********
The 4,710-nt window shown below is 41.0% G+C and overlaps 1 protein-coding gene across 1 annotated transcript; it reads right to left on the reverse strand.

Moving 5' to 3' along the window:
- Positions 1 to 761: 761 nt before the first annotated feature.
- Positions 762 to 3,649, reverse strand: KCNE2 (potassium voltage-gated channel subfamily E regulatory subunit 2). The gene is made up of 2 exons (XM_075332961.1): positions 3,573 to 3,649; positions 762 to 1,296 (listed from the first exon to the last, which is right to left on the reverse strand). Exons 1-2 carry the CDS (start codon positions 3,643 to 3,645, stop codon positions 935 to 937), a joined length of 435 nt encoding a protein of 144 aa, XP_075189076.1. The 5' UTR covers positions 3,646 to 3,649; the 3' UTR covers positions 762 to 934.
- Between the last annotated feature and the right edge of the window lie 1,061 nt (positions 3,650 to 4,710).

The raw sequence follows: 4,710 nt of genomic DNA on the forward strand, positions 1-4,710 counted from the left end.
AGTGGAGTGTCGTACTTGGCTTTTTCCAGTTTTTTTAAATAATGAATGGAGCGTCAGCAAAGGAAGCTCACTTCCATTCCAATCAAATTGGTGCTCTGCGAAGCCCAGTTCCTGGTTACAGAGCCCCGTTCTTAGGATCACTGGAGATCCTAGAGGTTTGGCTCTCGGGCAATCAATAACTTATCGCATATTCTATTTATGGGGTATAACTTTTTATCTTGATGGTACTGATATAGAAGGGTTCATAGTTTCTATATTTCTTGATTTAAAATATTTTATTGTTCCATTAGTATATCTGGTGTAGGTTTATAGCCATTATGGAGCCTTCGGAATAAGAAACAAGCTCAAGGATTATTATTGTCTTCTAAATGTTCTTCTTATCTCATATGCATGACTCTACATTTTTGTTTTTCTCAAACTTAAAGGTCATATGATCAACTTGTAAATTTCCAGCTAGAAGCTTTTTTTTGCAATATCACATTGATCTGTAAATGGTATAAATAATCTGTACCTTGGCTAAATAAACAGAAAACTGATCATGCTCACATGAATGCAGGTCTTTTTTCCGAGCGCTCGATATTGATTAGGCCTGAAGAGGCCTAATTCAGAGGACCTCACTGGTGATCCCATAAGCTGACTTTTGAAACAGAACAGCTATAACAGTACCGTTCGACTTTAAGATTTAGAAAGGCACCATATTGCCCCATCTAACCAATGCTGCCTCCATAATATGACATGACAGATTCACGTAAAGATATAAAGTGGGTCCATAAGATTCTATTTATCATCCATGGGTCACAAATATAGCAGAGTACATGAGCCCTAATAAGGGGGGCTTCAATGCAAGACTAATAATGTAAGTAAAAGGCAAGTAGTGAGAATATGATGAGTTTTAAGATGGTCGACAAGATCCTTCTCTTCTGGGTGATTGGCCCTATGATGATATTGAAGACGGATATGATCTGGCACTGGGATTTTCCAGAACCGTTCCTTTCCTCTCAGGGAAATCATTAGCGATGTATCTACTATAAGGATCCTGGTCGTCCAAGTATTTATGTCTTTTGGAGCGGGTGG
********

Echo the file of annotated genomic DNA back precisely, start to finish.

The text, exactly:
The 4,710-nt window shown below is 41.0% G+C and overlaps 1 protein-coding gene across 1 annotated transcript; it reads right to left on the reverse strand.

Moving 5' to 3' along the window:
- Positions 1 to 761: 761 nt before the first annotated feature.
- Positions 762 to 3,649, reverse strand: KCNE2 (potassium voltage-gated channel subfamily E regulatory subunit 2). The gene is made up of 2 exons (XM_075332961.1): positions 3,573 to 3,649; positions 762 to 1,296 (listed from the first exon to the last, which is right to left on the reverse strand). Exons 1-2 carry the CDS (start codon positions 3,643 to 3,645, stop codon positions 935 to 937), a joined length of 435 nt encoding a protein of 144 aa, XP_075189076.1. The 5' UTR covers positions 3,646 to 3,649; the 3' UTR covers positions 762 to 934.
- Between the last annotated feature and the right edge of the window lie 1,061 nt (positions 3,650 to 4,710).

The raw sequence follows: 4,710 nt of genomic DNA on the forward strand, positions 1-4,710 counted from the left end.
AGTGGAGTGTCGTACTTGGCTTTTTCCAGTTTTTTTAAATAATGAATGGAGCGTCAGCAAAGGAAGCTCACTTCCATTCCAATCAAATTGGTGCTCTGCGAAGCCCAGTTCCTGGTTACAGAGCCCCGTTCTTAGGATCACTGGAGATCCTAGAGGTTTGGCTCTCGGGCAATCAATAACTTATCGCATATTCTATTTATGGGGTATAACTTTTTATCTTGATGGTACTGATATAGAAGGGTTCATAGTTTCTATATTTCTTGATTTAAAATATTTTATTGTTCCATTAGTATATCTGGTGTAGGTTTATAGCCATTATGGAGCCTTCGGAATAAGAAACAAGCTCAAGGATTATTATTGTCTTCTAAATGTTCTTCTTATCTCATATGCATGACTCTACATTTTTGTTTTTCTCAAACTTAAAGGTCATATGATCAACTTGTAAATTTCCAGCTAGAAGCTTTTTTTTGCAATATCACATTGATCTGTAAATGGTATAAATAATCTGTACCTTGGCTAAATAAACAGAAAACTGATCATGCTCACATGAATGCAGGTCTTTTTTCCGAGCGCTCGATATTGATTAGGCCTGAAGAGGCCTAATTCAGAGGACCTCACTGGTGATCCCATAAGCTGACTTTTGAAACAGAACAGCTATAACAGTACCGTTCGACTTTAAGATTTAGAAAGGCACCATATTGCCCCATCTAACCAATGCTGCCTCCATAATATGACATGACAGATTCACGTAAAGATATAAAGTGGGTCCATAAGATTCTATTTATCATCCATGGGTCACAAATATAGCAGAGTACATGAGCCCTAATAAGGGGGGCTTCAATGCAAGACTAATAATGTAAGTAAAAGGCAAGTAGTGAGAATATGATGAGTTTTAAGATGGTCGACAAGATCCTTCTCTTCTGGGTGATTGGCCCTATGATGATATTGAAGACGGATATGATCTGGCACTGGGATTTTCCAGAACCGTTCCTTTCCTCTCAGGGAAATCATTAGCGATGTATCTACTATAAGGATCCTGGTCGTCCAAGTATTTATGTCTTTTGGAGCGGGTGG